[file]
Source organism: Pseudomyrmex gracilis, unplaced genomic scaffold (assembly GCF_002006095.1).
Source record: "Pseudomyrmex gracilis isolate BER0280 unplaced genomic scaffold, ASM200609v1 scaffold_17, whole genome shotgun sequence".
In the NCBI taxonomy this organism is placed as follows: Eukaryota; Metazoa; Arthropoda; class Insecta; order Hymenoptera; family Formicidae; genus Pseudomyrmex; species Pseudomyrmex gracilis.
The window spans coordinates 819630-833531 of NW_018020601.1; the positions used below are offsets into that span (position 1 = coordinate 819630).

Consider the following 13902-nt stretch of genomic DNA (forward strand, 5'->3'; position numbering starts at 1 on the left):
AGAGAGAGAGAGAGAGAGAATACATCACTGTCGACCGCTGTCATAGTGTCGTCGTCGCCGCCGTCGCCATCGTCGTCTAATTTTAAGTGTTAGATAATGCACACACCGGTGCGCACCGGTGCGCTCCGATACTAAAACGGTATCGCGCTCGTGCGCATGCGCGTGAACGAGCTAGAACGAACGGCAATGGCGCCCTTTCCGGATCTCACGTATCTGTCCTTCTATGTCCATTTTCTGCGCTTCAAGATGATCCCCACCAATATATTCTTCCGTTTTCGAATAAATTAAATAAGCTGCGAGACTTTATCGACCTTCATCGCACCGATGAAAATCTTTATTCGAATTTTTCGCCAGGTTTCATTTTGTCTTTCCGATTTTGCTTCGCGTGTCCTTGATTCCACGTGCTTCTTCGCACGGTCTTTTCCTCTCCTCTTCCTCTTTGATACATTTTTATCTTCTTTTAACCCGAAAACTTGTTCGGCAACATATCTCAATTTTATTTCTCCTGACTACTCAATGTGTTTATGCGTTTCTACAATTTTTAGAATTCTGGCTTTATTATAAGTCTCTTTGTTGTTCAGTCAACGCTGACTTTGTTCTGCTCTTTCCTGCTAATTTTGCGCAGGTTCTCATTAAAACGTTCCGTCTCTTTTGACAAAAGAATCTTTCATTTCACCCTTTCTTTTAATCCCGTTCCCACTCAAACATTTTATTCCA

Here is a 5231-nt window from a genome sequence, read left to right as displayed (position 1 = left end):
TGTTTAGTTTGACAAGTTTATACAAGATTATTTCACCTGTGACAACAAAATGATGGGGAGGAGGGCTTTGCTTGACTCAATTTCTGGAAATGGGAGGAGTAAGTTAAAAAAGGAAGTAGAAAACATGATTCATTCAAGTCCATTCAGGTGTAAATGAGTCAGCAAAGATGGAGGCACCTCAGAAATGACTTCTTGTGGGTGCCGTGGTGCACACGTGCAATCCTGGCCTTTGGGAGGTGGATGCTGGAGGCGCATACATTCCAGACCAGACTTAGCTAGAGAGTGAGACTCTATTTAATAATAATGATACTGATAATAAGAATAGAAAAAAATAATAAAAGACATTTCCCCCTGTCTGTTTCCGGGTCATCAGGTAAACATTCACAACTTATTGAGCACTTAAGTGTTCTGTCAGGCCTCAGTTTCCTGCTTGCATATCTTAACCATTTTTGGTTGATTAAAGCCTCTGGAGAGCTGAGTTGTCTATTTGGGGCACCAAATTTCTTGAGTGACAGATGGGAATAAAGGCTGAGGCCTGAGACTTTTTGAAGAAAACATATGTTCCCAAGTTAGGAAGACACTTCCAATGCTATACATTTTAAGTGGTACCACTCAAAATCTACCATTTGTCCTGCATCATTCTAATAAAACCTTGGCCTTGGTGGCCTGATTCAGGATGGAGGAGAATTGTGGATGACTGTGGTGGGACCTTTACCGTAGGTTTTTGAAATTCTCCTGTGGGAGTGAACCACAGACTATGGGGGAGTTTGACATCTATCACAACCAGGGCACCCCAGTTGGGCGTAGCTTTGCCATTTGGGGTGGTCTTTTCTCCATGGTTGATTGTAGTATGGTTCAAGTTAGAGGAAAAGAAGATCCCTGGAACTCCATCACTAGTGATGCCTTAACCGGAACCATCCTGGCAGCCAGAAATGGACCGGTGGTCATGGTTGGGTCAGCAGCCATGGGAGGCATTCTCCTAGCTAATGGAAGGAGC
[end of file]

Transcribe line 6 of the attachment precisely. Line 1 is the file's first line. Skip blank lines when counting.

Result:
AGAGAGAGAGAGAGAGAGAATACATCACTGTCGACCGCTGTCATAGTGTCGTCGTCGCCGCCGTCGCCATCGTCGTCTAATTTTAAGTGTTAGATAATGCACACACCGGTGCGCACCGGTGCGCTCCGATACTAAAACGGTATCGCGCTCGTGCGCATGCGCGTGAACGAGCTAGAACGAACGGCAATGGCGCCCTTTCCGGATCTCACGTATCTGTCCTTCTATGTCCATTTTCTGCGCTTCAAGATGATCCCCACCAATATATTCTTCCGTTTTCGAATAAATTAAATAAGCTGCGAGACTTTATCGACCTTCATCGCACCGATGAAAATCTTTATTCGAATTTTTCGCCAGGTTTCATTTTGTCTTTCCGATTTTGCTTCGCGTGTCCTTGATTCCACGTGCTTCTTCGCACGGTCTTTTCCTCTCCTCTTCCTCTTTGATACATTTTTATCTTCTTTTAACCCGAAAACTTGTTCGGCAACATATCTCAATTTTATTTCTCCTGACTACTCAATGTGTTTATGCGTTTCTACAATTTTTAGAATTCTGGCTTTATTATAAGTCTCTTTGTTGTTCAGTCAACGCTGACTTTGTTCTGCTCTTTCCTGCTAATTTTGCGCAGGTTCTCATTAAAACGTTCCGTCTCTTTTGACAAAAGAATCTTTCATTTCACCCTTTCTTTTAATCCCGTTCCCACTCAAACATTTTATTCCA